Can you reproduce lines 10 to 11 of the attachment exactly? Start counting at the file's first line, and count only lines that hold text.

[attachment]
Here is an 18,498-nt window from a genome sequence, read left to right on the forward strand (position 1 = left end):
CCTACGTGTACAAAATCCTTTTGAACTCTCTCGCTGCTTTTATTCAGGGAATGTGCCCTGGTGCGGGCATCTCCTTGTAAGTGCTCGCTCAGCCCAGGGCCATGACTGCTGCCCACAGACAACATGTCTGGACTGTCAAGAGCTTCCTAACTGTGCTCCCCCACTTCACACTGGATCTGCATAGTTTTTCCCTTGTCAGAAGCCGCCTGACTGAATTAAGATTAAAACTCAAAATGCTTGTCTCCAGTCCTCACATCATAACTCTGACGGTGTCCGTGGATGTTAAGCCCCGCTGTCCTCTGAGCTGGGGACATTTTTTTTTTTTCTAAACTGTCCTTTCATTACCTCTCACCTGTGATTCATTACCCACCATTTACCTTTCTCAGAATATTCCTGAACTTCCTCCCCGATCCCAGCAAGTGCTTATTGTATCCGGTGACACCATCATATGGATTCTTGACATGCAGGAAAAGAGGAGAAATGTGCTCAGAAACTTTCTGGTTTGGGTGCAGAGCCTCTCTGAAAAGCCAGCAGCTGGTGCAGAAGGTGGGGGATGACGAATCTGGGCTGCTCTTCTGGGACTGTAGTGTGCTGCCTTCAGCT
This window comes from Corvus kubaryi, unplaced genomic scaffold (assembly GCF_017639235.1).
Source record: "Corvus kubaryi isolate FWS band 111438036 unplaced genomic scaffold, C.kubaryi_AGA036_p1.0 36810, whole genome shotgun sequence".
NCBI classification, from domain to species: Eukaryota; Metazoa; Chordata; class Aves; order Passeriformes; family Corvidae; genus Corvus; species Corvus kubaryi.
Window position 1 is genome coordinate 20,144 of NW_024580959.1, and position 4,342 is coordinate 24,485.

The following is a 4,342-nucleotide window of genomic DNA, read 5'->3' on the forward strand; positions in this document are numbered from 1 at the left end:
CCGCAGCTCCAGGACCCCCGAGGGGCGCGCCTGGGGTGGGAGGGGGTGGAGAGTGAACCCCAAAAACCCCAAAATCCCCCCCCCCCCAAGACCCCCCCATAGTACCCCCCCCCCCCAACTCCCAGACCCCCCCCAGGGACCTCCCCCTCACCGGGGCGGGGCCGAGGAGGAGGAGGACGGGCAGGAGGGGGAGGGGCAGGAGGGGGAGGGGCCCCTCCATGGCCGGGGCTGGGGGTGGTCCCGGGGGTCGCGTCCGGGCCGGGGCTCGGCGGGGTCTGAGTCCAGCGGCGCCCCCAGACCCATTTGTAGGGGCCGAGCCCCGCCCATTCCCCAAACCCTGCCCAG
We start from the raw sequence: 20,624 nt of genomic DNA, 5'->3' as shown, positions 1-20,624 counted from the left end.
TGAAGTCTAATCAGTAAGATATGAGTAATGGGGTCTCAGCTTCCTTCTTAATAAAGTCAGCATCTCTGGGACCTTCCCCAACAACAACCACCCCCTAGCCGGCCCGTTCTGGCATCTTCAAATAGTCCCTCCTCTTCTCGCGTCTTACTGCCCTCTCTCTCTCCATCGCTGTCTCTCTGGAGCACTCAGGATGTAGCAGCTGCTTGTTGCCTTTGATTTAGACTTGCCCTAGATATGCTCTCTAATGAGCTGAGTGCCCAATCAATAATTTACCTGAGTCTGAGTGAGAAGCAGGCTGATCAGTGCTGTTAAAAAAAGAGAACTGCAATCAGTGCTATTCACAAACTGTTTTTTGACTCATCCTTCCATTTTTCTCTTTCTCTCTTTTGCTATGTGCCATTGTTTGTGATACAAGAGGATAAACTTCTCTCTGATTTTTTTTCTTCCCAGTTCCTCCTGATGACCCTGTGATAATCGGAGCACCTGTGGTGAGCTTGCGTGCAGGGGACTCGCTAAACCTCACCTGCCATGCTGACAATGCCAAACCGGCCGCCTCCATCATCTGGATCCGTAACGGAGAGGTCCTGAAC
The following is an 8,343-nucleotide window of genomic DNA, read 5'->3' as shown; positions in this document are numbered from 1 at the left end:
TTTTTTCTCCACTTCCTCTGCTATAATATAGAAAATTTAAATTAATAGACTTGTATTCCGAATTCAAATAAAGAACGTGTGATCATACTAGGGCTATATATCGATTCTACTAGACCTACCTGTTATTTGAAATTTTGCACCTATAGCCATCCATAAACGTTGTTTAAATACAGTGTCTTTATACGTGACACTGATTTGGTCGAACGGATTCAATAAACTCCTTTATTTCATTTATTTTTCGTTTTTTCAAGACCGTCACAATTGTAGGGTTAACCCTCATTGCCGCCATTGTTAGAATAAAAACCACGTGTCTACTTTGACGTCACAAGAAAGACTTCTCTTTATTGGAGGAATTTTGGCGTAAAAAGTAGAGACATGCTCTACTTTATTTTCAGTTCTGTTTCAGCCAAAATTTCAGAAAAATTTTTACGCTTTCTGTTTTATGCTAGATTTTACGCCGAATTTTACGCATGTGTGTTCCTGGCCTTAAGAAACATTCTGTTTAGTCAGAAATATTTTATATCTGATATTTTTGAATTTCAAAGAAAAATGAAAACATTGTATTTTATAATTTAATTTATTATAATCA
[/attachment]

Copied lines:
TGAAGTCTAATCAGTAAGATATGAGTAATGGGGTCTCAGCTTCCTTCTTAATAAAGTCAGCATCTCTGGGACCTTCCCCAACAACAACCACCCCCTAGCCGGCCCGTTCTGGCATCTTCAAATAGTCCCTCCTCTTCTCGCGTCTTACTGCCCTCTCTCTCTCCATCGCTGTCTCTCTGGAGCACTCAGGATGTAGCAGCTGCTTGTTGCCTTTGATTTAGACTTGCCCTAGATATGCTCTCTAATGAGCTGAGTGCCCAATCAATAATTTACCTGAGTCTGAGTGAGAAGCAGGCTGATCAGTGCTGTTAAAAAAAGAGAACTGCAATCAGTGCTATTCACAAACTGTTTTTTGACTCATCCTTCCATTTTTCTCTTTCTCTCTTTTGCTATGTGCCATTGTTTGTGATACAAGAGGATAAACTTCTCTCTGATTTTTTTTCTTCCCAGTTCCTCCTGATGACCCTGTGATAATCGGAGCACCTGTGGTGAGCTTGCGTGCAGGGGACTCGCTAAACCTCACCTGCCATGCTGACAATGCCAAACCGGCCGCCTCCATCATCTGGATCCGTAACGGAGAGGTCCTGAAC
The following is an 8,343-nucleotide window of genomic DNA, read 5'->3' as shown; positions in this document are numbered from 1 at the left end: